In a recent interview on The Business News Network, portfolio manager Eric Nuttall said that at current energy prices many producers’ equity values are zero. In other words, the value of their future production isn’t even enough to cover their debt. Consequently, we’ll likely see some bankruptcies in the coming months.

Mr. Nuttall did not specify which firms he was talking about, but we can be pretty sure Penn West Petroleum Ltd. (TSX:PWT)(NYSE:PWE) is one of them.

One big mess

Even before oil prices started collapsing, Penn West was struggling badly. The company made a big acquisition in 2008 that didn’t pan out, and this left the company heavily indebted. Then in early 2014 the company faced fierce criticism after selling some assets for what seemed like a bargain price. Later that year the company had to make $400 million worth of accounting restatements.

Then when oil prices fell, Penn West was hit especially hard. Not only did cash flow plummet, but the company was trying to sell non-producing assets, which, of course, is extremely difficult in this kind of environment.

A look at the numbers

Here’s the good news: if oil prices do recover, then Penn West’s shares will absolutely take off.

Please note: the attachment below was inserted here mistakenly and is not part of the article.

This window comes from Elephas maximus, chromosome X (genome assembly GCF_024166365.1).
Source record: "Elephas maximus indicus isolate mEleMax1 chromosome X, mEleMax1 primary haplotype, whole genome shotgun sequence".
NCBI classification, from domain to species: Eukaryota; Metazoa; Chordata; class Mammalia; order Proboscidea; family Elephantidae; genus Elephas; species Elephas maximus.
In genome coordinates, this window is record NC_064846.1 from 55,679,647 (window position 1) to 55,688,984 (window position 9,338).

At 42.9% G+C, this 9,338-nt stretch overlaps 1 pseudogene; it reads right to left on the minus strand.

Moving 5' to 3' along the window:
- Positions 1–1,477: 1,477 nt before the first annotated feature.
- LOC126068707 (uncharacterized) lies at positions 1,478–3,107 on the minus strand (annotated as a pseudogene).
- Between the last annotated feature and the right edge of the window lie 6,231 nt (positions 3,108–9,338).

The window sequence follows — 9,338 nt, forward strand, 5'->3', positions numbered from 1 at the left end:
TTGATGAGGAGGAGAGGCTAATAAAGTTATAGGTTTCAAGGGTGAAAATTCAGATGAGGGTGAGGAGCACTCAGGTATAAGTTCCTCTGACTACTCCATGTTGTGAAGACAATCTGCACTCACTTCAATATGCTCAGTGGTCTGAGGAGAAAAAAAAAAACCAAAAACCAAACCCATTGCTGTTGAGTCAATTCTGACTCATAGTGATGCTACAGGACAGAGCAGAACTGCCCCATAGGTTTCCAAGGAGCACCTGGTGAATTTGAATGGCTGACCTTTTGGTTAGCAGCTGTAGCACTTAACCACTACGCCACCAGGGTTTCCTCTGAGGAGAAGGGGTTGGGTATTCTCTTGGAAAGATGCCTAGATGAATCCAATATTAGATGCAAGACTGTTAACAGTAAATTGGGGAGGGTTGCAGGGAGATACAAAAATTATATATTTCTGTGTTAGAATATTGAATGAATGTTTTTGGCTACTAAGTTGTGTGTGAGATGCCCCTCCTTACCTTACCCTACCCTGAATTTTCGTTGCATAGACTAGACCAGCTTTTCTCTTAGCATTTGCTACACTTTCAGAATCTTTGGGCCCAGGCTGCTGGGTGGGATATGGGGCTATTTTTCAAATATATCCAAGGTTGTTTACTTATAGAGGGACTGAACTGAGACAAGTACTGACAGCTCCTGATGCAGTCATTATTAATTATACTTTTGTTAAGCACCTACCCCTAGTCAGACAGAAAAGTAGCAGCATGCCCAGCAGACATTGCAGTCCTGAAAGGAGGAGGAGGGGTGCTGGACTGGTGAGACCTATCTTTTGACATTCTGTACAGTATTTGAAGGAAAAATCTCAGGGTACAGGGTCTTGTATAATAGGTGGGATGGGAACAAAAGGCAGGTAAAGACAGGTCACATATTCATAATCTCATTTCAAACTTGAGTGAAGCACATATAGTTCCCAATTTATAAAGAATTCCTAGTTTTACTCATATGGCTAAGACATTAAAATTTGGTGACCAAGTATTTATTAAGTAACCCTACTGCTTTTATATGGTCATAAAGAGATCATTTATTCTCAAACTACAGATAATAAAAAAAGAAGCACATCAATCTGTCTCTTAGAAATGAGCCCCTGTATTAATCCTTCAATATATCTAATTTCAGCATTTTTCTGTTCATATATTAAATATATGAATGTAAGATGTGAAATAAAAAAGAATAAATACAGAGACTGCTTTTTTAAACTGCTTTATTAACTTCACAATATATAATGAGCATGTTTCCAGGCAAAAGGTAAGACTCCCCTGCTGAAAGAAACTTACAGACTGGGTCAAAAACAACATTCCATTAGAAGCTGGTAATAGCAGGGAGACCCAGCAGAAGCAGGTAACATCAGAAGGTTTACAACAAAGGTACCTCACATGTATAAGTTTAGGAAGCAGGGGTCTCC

To illustrate, the value of the company’s reserves—assuming a robust oil recovery—was approximately $5.8 billion. After subtracting net debt of $2.2 billion, that leaves $3.6 billion of equity value, or just over $7 per share. That’s a big jump from the current share price, which sits at just over $1.

But oil is showing no signs of a recovery, and this spells big trouble for Penn West. Roughly 55% of its reserves come from non-producing assets, and these assets are probably uneconomic at today’s oil prices. And in any case, Penn West does not have the funds required to develop these assets.

Even the producing assets are looking a lot less attractive at today’s oil prices. Just last quarter Penn West generated less than $80 million in funds flow from operations, and free cash flow was severely negative. To help raise cash, the company sold over $400 million worth of assets, but this isn’t a viable long-term strategy.

To put it bluntly, it’s difficult to imagine Penn West’s remaining reserves being worth more than $2.2 billion. That leaves the company with an equity value of zero.

A lottery ticket

Just like a lottery ticket, Penn West is almost certainly worthless, but could be worth a ton in an ideal scenario.

So, if you’re thinking of buying the stock, don’t commit more money than you’re willing to lose. For most of us, that means avoiding the shares entirely. A far better option is revealed in the free report below.

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Fool contributor Benjamin Sinclair has no position in any stocks mentioned.